“The program essentially relies on community-based social marketing,” says program manager Gaylen Beatty, “and it’s incredibly effective.” The backyard certification community has grown so rapidly, that the total acreage now amounts to around 330. In comparison, Hoyt Arboretum has 187 acres. Eventually, Beatty hopes, the program will form entirely native corridors throughout the city.
But habitat certification is about more than one-upping your neighbors or putting a fence around a wild piece of land. “You experience wildlife and preservation at a very personal level in your own backyard,” says O’Neill as she gives a tour, proffering the tart, bright fruits from a thimbleberry shrub.
Extraordinary Pro Bono | FRED MEYER, Store to Door and the American Cancer Society
Fred Meyer donates $4 million and more than four million pounds of food annually. But for 85-year-old Portlander Jean Brooks, the homegrown grocery chain’s commitment to its community begins and ends with the fact that she can buy her favorite sugar snap cookies without hobbling to the store. “I have leg problems, and it’s hard to get out,” Brooks says, “so I really depend on them.”
For nearly a quarter century, the West Burnside Fred Meyer has been the unofficial headquarters of Portland nonprofit Store to Door. Every week, a wave of volunteers rolls through the grocery gathering blue bins of food to deliver to people with disabilities and vulnerable seniors like Brooks. The retailer reserves checkers and baggers for the operation, and donates around $30,000 yearly.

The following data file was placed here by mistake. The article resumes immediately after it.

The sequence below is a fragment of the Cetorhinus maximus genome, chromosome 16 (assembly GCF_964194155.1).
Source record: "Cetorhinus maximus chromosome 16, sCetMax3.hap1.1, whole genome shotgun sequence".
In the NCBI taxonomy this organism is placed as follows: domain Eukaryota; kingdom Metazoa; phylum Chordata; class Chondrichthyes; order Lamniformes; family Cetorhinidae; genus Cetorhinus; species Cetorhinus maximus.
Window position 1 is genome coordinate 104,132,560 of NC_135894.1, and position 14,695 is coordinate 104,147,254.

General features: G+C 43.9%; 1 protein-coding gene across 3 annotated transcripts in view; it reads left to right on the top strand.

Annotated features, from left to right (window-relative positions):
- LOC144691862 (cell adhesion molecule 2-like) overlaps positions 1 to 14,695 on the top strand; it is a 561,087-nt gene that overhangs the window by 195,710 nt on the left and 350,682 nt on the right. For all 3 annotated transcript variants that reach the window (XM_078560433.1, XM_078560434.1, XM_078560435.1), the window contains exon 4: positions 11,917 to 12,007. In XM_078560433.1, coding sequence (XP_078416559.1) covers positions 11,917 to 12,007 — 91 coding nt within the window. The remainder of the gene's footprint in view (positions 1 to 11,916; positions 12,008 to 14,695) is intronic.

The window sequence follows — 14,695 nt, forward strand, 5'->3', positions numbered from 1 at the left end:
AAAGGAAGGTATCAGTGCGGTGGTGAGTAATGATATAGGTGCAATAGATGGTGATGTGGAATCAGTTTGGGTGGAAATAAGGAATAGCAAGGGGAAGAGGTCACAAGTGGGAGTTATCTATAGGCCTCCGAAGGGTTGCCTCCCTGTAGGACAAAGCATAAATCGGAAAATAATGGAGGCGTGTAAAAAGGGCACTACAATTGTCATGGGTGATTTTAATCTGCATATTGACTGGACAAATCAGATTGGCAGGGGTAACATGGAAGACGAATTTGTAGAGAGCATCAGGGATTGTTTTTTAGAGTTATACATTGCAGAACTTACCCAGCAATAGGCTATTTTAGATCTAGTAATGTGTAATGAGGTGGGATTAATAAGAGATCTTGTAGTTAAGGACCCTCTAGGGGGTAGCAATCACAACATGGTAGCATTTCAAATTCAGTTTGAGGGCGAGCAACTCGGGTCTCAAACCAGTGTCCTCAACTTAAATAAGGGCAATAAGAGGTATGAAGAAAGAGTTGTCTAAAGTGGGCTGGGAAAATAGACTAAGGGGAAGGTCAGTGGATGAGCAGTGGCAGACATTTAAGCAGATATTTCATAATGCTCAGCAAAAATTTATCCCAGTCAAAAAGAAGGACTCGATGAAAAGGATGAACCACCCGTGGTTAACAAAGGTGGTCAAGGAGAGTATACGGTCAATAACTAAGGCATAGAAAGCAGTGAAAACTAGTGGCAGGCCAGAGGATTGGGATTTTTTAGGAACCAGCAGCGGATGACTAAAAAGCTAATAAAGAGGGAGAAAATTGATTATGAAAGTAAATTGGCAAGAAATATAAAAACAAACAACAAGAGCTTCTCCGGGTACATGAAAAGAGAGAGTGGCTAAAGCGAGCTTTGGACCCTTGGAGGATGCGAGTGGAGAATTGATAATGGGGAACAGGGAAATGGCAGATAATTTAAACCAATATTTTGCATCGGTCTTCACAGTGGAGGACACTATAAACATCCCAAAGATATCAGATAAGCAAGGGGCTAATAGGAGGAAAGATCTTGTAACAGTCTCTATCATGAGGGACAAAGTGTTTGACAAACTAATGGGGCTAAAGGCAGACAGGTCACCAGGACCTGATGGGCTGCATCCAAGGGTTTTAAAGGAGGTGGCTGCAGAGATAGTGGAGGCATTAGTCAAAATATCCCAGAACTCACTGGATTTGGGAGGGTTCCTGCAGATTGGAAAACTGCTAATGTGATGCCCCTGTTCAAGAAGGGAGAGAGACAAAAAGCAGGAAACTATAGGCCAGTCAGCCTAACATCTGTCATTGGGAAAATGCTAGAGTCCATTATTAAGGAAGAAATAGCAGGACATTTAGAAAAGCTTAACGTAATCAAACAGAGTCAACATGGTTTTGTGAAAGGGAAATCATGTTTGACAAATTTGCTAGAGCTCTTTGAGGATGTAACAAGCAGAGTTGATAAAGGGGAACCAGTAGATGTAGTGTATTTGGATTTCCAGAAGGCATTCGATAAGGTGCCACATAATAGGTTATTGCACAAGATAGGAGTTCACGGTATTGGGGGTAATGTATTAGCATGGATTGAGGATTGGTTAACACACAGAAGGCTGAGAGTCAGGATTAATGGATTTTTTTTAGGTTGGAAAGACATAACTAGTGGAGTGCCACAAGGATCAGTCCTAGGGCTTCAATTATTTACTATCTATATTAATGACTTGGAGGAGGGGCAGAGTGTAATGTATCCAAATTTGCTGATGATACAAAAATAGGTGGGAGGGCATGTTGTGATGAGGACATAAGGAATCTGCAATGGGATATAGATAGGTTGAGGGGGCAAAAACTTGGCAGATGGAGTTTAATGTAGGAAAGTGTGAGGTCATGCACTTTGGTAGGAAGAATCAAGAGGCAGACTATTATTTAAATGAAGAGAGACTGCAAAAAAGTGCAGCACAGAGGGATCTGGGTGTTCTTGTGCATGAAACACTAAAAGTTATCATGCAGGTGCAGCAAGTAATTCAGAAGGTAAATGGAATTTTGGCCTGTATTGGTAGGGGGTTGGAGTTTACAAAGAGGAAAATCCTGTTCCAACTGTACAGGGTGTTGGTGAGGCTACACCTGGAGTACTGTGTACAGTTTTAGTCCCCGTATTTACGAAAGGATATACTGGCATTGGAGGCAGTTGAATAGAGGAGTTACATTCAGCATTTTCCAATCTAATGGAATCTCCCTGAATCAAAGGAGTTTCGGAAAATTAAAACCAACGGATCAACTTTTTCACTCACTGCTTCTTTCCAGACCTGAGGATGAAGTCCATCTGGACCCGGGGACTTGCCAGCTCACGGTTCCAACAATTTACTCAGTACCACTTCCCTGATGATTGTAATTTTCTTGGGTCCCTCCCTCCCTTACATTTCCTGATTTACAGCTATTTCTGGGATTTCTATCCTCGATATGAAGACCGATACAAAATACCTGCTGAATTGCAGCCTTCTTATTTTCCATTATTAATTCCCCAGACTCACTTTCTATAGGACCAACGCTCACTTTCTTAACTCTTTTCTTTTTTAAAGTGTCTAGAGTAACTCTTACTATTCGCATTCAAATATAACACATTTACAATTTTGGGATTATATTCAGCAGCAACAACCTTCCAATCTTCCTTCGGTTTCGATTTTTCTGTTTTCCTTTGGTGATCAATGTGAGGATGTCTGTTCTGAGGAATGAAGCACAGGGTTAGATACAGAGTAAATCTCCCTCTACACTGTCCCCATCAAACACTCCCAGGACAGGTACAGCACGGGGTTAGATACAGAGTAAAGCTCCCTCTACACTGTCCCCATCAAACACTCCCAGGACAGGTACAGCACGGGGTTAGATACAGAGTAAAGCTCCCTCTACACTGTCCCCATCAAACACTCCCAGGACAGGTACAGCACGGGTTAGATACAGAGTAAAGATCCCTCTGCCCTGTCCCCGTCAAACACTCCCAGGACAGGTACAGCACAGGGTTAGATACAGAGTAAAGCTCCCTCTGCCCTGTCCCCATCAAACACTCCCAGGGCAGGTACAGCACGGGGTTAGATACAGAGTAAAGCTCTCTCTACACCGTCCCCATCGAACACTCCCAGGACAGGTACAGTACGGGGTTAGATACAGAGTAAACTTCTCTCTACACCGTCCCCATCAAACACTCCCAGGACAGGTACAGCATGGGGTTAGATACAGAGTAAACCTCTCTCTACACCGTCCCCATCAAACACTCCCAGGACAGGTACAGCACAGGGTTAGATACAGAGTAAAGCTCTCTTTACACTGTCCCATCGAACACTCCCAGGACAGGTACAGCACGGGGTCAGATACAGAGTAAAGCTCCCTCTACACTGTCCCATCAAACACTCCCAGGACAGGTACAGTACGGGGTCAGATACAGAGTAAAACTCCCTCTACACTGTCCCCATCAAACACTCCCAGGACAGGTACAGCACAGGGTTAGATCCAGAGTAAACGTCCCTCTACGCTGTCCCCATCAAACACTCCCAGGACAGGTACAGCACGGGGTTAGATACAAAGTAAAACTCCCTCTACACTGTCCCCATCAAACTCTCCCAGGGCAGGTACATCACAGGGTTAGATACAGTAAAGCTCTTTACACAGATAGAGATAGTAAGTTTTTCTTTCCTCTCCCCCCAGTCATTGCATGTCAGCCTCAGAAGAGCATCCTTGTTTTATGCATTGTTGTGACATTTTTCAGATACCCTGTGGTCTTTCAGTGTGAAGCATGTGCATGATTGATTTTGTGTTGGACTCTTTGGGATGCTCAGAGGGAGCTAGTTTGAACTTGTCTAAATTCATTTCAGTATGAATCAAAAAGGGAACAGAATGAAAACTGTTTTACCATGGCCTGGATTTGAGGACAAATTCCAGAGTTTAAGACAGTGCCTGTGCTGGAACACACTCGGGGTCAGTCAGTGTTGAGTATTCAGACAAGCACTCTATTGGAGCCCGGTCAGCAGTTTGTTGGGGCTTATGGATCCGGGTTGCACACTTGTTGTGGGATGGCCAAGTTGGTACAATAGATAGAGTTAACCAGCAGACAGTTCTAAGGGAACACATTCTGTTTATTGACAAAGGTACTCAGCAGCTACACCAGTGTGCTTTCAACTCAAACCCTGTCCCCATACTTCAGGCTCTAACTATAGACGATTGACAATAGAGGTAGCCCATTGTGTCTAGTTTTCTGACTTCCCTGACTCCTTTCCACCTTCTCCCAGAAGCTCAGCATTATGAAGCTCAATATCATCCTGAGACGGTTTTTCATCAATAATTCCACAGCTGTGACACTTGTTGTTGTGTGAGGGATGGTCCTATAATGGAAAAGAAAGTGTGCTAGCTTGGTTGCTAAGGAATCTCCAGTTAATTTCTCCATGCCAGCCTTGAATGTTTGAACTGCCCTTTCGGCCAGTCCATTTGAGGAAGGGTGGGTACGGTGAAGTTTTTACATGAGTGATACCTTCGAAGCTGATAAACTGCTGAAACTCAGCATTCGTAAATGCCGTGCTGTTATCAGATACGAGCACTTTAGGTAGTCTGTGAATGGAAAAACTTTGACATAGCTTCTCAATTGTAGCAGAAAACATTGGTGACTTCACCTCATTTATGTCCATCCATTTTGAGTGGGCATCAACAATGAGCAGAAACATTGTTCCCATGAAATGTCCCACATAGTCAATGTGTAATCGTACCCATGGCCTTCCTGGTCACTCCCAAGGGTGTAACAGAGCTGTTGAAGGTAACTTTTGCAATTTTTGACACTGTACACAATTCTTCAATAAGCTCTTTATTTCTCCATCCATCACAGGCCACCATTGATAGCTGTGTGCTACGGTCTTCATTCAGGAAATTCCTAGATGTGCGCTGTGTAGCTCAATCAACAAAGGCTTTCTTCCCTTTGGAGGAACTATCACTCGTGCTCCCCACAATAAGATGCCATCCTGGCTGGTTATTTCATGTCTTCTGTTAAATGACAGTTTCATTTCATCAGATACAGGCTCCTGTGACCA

Years Fred Meyer has partenered with Store to Door
Portlanders to whom the program delivered groceries last year
million Dollars raised by Fred Meyer volunteers for the American Cancer Society since 1985
Store to Door is just one of the partnerships to which the company’s 33,000-person workforce dedicates tens of thousands of unpaid hours every year. The projects range from small, like cleaning up local parks, to one of the company’s biggest: the donation of $2.3 million since 1985 to the American Cancer Society. Nearly half of that sum has been raised from small-scale Relay for Life walks instigated by 250 separate teams of employees across Oregon, Washington, Idaho, and Alaska.
“We can’t tell them what to volunteer for: it’s whatever makes an employee passionate,” says Fred Meyer Manager of Community Affairs Melinda Merrill. But her office can give encouragement in the form of $200 in seed money to every employee group that mounts a volunteer effort.
Forbes magazine dubbed Fred Meyer’s parent corporation, Kroger, America’s “most generous” company in 2011. But Merrill says that the nearly century-old retailer’s mind-set came from the original Fred G. Meyer, a crack businessman who was also known for donating time and money to local nonprofits. “This company grew up in Portland and shares its values,” she says. “You don’t [volunteer] to make yourself look good. You do it to keep employees, to keep customers, and to keep your community strong.”